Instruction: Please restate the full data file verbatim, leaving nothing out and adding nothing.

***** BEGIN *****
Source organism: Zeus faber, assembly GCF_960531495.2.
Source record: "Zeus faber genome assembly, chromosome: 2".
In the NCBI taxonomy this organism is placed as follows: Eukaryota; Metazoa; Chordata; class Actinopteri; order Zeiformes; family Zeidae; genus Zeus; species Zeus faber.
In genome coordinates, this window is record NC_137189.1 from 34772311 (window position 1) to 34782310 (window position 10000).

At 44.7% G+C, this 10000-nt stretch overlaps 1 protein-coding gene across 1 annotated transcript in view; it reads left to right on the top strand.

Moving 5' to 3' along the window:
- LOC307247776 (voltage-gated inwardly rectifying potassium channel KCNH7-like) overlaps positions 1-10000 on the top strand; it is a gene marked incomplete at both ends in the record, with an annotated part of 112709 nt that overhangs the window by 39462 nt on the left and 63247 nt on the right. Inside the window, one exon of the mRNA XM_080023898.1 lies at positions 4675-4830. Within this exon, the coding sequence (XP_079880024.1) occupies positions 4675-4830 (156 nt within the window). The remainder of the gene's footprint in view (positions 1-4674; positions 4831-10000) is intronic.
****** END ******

Source organism: Zeus faber, assembly GCF_960531495.2.
Source record: "Zeus faber genome assembly, chromosome: 2".
In the NCBI taxonomy this organism is placed as follows: Eukaryota; Metazoa; Chordata; class Actinopteri; order Zeiformes; family Zeidae; genus Zeus; species Zeus faber.
In genome coordinates, this window is record NC_137189.1 from 34772311 (window position 1) to 34782310 (window position 10000).

At 44.7% G+C, this 10000-nt stretch overlaps 1 protein-coding gene across 1 annotated transcript in view; it reads left to right on the top strand.

Moving 5' to 3' along the window:
- LOC307247776 (voltage-gated inwardly rectifying potassium channel KCNH7-like) overlaps positions 1-10000 on the top strand; it is a gene marked incomplete at both ends in the record, with an annotated part of 112709 nt that overhangs the window by 39462 nt on the left and 63247 nt on the right. Inside the window, one exon of the mRNA XM_080023898.1 lies at positions 4675-4830. Within this exon, the coding sequence (XP_079880024.1) occupies positions 4675-4830 (156 nt within the window). The remainder of the gene's footprint in view (positions 1-4674; positions 4831-10000) is intronic.